2 See U. S. Dept. of Army, Military Working Dog Program 30 (Pamphlet 190–12, 1993) (“The odor of a substance may be present in enough concentration to cause the dog to respond even after the substance has been removed. Therefore, when a detector dog responds and no drugor explosive is found, do not assume the dog has made an error”); S. Bryson, Police Dog Tactics 257 (2d ed. 2000) (“Four skiers toke up in the parking lot before going up the mountain. Five minutes later a narcotic detector dog alerts to the car. There is no dope inside. How-ever, the dog has performed correctly”). The Florida Supreme Court treated a dog’s response to residual odor as an error, referring to the “inability to distinguish between [such] odors and actual drugs” as a “facto[r] that call[s] into question Aldo’s reliability.” 71 So. 3d, at 773–774; see supra, at 4. But that statement reflects a misunderstanding. A detection dog recognizes an odor, not a drug, and should alert whenever the scent is present, even if the substance is gone (just as a police officer’s much inferior nose detects the odor of marijuana for some time after a joint has been smoked). In the usual case, the mere chance that the substance might no longer be at the location does not matter; a well-trained dog’s alert establishes a fair probability—all that is required for probable cause—that either drugs or evidence of a drug crime (like the precursor chemicals in Harris’s truck) will be found.
3 See K. Furton, J. Greb, & H. Holness, Florida Int’l Univ., The Scientific Working Group on Dog and Orthogonal Detector Guidelines 1, 61–62, 66 (2010) (recommending as a “best practice” that a dog’s reliability should be assessed based on “the results of certification and proficiency assessments,” because in those “procedure[s] you should know whether you have a false positive,” unlike in “most operational situations”).
ORAL ARGUMENT OF GREGORY G. GARRE ON BEHALF OF THE PETITIONER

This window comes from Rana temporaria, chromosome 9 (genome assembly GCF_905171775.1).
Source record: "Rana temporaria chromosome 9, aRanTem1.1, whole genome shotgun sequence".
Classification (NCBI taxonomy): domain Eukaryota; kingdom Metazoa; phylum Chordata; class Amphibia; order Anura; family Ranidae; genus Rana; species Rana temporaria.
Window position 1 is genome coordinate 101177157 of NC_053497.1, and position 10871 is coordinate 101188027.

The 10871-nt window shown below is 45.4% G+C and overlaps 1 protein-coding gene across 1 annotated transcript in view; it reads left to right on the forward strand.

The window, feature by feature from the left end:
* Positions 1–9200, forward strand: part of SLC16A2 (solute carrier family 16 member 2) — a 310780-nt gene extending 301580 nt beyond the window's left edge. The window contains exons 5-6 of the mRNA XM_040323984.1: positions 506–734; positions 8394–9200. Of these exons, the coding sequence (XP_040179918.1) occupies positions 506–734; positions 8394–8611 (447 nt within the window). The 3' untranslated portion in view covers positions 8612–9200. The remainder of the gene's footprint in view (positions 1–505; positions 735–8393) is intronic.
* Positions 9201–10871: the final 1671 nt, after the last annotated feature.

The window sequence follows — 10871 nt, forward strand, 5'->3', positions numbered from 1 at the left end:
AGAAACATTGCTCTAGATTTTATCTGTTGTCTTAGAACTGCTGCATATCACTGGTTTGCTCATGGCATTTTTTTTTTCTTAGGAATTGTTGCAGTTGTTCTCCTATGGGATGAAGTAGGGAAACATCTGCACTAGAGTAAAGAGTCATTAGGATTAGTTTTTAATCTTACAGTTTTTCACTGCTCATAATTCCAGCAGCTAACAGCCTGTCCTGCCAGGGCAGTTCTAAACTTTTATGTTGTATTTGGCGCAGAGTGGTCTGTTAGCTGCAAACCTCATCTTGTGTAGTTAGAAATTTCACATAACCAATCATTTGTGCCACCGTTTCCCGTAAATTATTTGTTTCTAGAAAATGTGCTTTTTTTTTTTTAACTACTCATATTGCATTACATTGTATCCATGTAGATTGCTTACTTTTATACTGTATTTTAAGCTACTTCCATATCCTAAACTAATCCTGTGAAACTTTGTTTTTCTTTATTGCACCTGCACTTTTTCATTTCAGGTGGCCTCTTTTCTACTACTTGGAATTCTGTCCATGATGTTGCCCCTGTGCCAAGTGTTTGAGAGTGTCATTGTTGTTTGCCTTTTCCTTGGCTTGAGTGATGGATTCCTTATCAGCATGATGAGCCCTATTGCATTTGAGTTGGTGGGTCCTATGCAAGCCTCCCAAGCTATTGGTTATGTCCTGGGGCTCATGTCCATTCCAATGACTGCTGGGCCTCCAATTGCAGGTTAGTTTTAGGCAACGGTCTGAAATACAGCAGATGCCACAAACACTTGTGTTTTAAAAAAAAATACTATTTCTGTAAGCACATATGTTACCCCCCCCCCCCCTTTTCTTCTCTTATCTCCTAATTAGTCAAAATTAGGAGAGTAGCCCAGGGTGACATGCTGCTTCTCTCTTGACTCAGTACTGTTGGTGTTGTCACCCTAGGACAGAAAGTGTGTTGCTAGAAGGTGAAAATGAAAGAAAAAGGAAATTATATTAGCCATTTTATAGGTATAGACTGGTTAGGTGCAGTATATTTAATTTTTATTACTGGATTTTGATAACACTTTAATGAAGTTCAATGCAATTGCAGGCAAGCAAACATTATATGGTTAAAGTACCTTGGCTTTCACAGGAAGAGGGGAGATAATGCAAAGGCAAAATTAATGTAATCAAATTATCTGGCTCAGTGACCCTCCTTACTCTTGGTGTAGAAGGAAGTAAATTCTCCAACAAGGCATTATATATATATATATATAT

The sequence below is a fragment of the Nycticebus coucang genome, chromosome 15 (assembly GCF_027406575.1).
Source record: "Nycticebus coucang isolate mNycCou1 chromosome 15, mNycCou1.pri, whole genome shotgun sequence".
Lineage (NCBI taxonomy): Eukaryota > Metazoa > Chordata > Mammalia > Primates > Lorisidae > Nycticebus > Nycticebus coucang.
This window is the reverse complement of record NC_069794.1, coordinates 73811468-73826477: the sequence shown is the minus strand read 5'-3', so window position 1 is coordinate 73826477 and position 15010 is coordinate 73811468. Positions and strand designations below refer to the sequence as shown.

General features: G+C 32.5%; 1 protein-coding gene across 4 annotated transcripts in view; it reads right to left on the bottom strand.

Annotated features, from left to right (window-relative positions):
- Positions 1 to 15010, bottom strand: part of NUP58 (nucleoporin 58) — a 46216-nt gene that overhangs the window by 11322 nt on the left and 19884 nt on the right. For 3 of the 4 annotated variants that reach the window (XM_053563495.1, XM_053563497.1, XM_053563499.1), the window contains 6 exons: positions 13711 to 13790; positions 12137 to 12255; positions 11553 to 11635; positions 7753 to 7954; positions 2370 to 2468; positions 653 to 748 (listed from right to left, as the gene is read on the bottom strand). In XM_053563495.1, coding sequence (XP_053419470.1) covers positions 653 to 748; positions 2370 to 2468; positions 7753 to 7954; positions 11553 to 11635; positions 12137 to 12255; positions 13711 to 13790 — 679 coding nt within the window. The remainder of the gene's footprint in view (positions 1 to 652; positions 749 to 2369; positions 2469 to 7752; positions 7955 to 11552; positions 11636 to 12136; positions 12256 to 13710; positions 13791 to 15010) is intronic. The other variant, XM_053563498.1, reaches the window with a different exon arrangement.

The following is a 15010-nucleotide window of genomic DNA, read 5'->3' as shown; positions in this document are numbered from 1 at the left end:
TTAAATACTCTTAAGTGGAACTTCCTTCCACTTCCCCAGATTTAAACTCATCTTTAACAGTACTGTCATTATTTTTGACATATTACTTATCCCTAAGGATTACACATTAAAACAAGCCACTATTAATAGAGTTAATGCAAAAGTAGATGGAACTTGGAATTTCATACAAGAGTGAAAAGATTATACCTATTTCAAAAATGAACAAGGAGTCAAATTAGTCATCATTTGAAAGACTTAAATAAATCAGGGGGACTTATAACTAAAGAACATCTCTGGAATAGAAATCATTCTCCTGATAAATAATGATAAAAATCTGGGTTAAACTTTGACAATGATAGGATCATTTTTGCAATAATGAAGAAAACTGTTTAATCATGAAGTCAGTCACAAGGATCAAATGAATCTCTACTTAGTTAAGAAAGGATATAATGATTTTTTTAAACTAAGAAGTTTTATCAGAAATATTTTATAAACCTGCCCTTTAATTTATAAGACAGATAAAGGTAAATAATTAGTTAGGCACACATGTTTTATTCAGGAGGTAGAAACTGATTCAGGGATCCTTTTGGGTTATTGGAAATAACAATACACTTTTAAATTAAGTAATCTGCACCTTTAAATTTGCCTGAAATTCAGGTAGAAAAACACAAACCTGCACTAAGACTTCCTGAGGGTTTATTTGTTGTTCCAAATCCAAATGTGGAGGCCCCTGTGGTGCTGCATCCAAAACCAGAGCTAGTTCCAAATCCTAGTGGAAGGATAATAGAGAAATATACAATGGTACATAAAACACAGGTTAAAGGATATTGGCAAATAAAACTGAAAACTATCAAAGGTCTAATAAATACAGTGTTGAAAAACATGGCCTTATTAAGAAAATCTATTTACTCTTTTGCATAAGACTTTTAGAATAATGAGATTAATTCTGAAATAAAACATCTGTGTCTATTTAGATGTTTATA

Chief Justice John G. Roberts: Mr. Garre, welcome back.
Gregory G. Garre: Thank you, Your Honor, and may it please the Court:
The question in this case is when does a trained drug detection dog's alert to a vehicle establish probable cause to search the vehicle.
Justice Antonin Scalia: Are you for or against the dog this time?
Gregory G. Garre: For it again, Your Honor.
Justice Antonin Scalia: For it again.
Gregory G. Garre: The Florida supreme court answered that question by erecting what we think is an extraordinary set of evidentiary requirements that, in effect, puts the dog on trial in any suppression hearing in which defendant chooses to challenge the reliability of the dog.
I think, most fundamentally, the problem with the court of appeals' -- the Supreme Court's decision -- is that it misconceives what this Court's cases conceive of the probable cause requirement, converting probable cause, which this Court has referred to as a substantial chance or fair probability of the detection of contraband or evidence of a crime, into what amounts to a continuously updated batting average and a requirement that dogs be virtually infallible.
That -- that--
Justice Sonia Sotomayor: Mr. Garre--
Justice Ruth Bader Ginsburg: That -- that goes to the field performance; but, the other requirements, that the -- some showing -- the test -- that the training program is reputable, some showing that the handler, not only the dog, that is -- has had training, it seems to me those two are not -- there's nothing improper about that.
Gregory G. Garre: --Well, and I think, Your Honor, under our view of it, it's okay to inquire into whether or not the dog has successfully completed a bona fide training program, which -- which we think is a training program in which the dog is going to be tested for proficiency, including in a setting where some vehicles have drugs and some vehicles don't.
And Aldo, the dog in this case, clearly was.
He'd received a 120-hour training program with the police department in Apopka, Florida.
He received a 40-hour refresher seminar by another police department in Dothan, Alabama.
And he was subjected to continuous weekly training, in which part of that training consisted of taking him out, walking him by some vehicles that contained cars, some vehicles that didn't.